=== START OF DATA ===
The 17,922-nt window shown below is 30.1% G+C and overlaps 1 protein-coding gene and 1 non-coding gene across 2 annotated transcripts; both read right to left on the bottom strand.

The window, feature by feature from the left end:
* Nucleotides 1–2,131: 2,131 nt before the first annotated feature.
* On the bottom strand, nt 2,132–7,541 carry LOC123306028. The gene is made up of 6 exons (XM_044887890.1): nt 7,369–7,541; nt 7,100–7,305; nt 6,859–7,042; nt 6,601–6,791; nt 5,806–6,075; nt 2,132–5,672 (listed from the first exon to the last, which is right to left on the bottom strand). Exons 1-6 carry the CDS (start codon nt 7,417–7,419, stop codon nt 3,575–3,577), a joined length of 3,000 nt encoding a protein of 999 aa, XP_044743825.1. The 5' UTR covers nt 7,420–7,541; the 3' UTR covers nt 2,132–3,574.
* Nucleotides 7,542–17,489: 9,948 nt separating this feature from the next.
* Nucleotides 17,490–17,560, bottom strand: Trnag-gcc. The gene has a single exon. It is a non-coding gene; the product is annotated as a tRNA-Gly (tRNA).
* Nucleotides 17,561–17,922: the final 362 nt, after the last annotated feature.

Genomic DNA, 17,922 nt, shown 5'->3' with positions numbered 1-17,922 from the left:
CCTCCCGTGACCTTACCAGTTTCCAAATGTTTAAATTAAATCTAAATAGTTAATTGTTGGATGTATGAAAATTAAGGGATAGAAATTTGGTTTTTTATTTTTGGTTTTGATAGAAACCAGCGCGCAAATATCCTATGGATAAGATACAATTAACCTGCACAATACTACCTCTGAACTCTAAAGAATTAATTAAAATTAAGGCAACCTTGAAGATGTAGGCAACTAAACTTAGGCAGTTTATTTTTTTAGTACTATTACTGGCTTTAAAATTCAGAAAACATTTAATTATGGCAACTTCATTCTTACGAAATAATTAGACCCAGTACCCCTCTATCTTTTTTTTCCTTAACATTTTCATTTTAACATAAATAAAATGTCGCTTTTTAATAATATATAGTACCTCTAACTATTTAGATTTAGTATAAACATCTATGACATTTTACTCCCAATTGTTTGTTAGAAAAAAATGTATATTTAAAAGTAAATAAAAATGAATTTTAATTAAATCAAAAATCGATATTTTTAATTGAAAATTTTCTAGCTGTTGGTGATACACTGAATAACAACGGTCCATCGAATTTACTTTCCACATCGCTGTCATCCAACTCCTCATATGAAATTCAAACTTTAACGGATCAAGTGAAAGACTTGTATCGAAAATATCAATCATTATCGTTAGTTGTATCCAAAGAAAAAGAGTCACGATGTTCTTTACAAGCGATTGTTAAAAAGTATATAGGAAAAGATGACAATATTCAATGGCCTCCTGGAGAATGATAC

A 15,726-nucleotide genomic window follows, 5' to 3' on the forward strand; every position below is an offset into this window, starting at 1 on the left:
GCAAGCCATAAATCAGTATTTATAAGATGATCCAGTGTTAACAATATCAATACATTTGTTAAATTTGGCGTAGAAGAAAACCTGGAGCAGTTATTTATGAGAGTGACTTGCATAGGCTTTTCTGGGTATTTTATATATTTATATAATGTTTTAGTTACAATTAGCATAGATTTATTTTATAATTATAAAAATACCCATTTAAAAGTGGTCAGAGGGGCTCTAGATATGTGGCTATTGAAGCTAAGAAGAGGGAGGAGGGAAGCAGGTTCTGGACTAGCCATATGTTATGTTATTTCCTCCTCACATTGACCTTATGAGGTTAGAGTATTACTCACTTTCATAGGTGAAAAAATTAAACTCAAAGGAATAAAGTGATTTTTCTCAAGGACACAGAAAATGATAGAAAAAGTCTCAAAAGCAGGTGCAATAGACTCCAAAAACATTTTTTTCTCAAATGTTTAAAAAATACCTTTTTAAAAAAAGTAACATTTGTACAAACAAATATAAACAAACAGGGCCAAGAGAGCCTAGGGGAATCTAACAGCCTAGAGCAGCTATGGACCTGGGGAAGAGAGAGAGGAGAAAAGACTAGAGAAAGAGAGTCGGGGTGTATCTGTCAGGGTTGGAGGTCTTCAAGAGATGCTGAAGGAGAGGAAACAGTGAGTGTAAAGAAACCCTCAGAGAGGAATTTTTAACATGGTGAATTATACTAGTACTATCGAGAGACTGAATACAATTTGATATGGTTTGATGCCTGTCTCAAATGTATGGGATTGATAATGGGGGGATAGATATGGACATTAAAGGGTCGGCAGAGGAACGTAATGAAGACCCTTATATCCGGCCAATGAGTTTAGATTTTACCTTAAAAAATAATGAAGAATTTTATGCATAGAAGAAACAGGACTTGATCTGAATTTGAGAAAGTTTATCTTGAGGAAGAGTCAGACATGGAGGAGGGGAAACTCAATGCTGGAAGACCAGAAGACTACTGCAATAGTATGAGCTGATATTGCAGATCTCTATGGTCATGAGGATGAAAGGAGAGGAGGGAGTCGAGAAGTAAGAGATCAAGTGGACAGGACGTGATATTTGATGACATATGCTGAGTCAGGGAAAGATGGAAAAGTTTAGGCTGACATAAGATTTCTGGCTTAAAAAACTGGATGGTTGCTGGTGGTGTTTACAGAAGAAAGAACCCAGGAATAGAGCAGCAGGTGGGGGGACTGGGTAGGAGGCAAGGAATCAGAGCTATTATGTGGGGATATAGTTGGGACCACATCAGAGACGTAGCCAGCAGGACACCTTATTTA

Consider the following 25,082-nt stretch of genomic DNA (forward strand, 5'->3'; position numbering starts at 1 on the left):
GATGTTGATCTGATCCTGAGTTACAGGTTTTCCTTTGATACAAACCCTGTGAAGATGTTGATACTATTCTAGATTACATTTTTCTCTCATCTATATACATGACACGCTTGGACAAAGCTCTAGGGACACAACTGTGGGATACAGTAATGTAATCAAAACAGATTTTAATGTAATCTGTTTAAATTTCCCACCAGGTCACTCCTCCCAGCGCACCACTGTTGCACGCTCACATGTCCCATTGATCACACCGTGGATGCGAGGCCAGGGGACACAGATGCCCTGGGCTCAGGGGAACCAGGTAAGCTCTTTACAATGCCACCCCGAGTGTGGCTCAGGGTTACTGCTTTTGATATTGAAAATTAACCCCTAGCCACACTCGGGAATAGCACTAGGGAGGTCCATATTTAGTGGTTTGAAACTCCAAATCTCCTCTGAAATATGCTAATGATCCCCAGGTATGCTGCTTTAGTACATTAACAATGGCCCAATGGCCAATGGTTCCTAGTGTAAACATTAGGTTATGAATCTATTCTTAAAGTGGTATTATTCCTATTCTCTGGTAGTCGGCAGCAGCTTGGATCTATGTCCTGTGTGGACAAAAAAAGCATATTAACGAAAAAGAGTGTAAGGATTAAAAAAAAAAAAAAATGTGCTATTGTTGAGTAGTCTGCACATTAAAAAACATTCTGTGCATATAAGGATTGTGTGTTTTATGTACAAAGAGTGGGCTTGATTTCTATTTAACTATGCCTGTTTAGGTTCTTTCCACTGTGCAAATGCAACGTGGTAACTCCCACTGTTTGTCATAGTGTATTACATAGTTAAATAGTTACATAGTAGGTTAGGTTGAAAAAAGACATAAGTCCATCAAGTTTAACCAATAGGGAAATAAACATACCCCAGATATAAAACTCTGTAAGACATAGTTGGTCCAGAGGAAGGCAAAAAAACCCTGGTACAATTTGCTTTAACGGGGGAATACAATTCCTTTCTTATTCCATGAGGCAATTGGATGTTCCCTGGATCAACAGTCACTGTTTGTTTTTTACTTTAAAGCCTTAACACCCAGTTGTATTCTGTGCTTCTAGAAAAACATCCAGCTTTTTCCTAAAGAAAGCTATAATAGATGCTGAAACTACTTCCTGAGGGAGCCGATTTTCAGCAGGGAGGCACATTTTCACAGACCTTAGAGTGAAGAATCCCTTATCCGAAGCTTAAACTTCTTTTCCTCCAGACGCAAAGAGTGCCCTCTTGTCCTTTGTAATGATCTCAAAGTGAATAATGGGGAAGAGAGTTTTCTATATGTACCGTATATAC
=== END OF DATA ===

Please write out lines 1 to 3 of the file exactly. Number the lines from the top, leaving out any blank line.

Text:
The 17,922-nt window shown below is 30.1% G+C and overlaps 1 protein-coding gene and 1 non-coding gene across 2 annotated transcripts; both read right to left on the bottom strand.

The window, feature by feature from the left end:
* Nucleotides 1–2,131: 2,131 nt before the first annotated feature.